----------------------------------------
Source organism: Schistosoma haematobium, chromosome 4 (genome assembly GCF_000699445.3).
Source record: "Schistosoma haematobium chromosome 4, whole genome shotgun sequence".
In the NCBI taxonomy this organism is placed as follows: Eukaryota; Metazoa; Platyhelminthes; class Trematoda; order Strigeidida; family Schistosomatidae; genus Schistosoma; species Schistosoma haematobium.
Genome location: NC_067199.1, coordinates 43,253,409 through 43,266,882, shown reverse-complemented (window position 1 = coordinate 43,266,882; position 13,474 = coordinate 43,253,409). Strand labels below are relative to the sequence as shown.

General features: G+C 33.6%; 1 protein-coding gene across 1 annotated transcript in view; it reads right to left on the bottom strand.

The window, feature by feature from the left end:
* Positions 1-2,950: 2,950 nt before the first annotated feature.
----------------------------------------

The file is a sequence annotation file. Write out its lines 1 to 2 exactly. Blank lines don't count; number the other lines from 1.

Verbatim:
Source organism: Schistosoma haematobium, chromosome 4 (genome assembly GCF_000699445.3).
Source record: "Schistosoma haematobium chromosome 4, whole genome shotgun sequence".